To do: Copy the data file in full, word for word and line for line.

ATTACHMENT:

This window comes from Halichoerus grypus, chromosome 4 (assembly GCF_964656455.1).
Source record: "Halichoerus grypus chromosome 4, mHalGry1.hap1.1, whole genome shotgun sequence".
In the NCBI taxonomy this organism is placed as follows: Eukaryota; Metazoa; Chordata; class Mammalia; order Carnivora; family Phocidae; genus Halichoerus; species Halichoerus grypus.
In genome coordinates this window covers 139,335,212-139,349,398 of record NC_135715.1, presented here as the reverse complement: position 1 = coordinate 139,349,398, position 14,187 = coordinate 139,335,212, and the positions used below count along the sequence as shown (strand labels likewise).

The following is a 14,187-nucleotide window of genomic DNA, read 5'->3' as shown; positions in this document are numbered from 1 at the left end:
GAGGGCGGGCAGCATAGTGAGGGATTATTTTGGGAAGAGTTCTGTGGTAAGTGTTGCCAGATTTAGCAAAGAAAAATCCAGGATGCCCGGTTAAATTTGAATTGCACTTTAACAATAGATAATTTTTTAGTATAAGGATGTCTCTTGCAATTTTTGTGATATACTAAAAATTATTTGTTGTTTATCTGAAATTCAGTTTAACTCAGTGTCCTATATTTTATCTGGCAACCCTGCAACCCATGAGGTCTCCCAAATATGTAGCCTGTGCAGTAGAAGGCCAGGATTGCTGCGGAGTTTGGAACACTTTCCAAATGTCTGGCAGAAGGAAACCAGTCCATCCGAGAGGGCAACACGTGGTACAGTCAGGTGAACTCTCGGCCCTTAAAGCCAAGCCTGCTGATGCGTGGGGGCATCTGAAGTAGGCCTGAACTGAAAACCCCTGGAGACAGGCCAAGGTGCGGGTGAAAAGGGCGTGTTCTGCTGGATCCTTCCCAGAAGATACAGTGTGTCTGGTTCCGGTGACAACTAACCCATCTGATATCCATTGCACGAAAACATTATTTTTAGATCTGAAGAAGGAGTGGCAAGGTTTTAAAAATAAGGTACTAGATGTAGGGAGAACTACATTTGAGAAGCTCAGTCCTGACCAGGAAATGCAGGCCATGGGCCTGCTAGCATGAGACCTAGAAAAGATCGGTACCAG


This window comes from Halichoerus grypus, chromosome 4 (assembly GCF_964656455.1).
Source record: "Halichoerus grypus chromosome 4, mHalGry1.hap1.1, whole genome shotgun sequence".
In the NCBI taxonomy this organism is placed as follows: Eukaryota; Metazoa; Chordata; class Mammalia; order Carnivora; family Phocidae; genus Halichoerus; species Halichoerus grypus.
In genome coordinates this window covers 139,335,212-139,349,398 of record NC_135715.1, presented here as the reverse complement: position 1 = coordinate 139,349,398, position 14,187 = coordinate 139,335,212, and the positions used below count along the sequence as shown (strand labels likewise).

The following is a 14,187-nucleotide window of genomic DNA, read 5'->3' as shown; positions in this document are numbered from 1 at the left end:
GAGGGCGGGCAGCATAGTGAGGGATTATTTTGGGAAGAGTTCTGTGGTAAGTGTTGCCAGATTTAGCAAAGAAAAATCCAGGATGCCCGGTTAAATTTGAATTGCACTTTAACAATAGATAATTTTTTAGTATAAGGATGTCTCTTGCAATTTTTGTGATATACTAAAAATTATTTGTTGTTTATCTGAAATTCAGTTTAACTCAGTGTCCTATATTTTATCTGGCAACCCTGCAACCCATGAGGTCTCCCAAATATGTAGCCTGTGCAGTAGAAGGCCAGGATTGCTGCGGAGTTTGGAACACTTTCCAAATGTCTGGCAGAAGGAAACCAGTCCATCCGAGAGGGCAACACGTGGTACAGTCAGGTGAACTCTCGGCCCTTAAAGCCAAGCCTGCTGATGCGTGGGGGCATCTGAAGTAGGCCTGAACTGAAAACCCCTGGAGACAGGCCAAGGTGCGGGTGAAAAGGGCGTGTTCTGCTGGATCCTTCCCAGAAGATACAGTGTGTCTGGTTCCGGTGACAACTAACCCATCTGATATCCATTGCACGAAAACATTATTTTTAGATCTGAAGAAGGAGTGGCAAGGTTTTAAAAATAAGGTACTAGATGTAGGGAGAACTACATTTGAGAAGCTCAGTCCTGACCAGGAAATGCAGGCCATGGGCCTGCTAGCATGAGACCTAGAAAAGATCGGTACCAG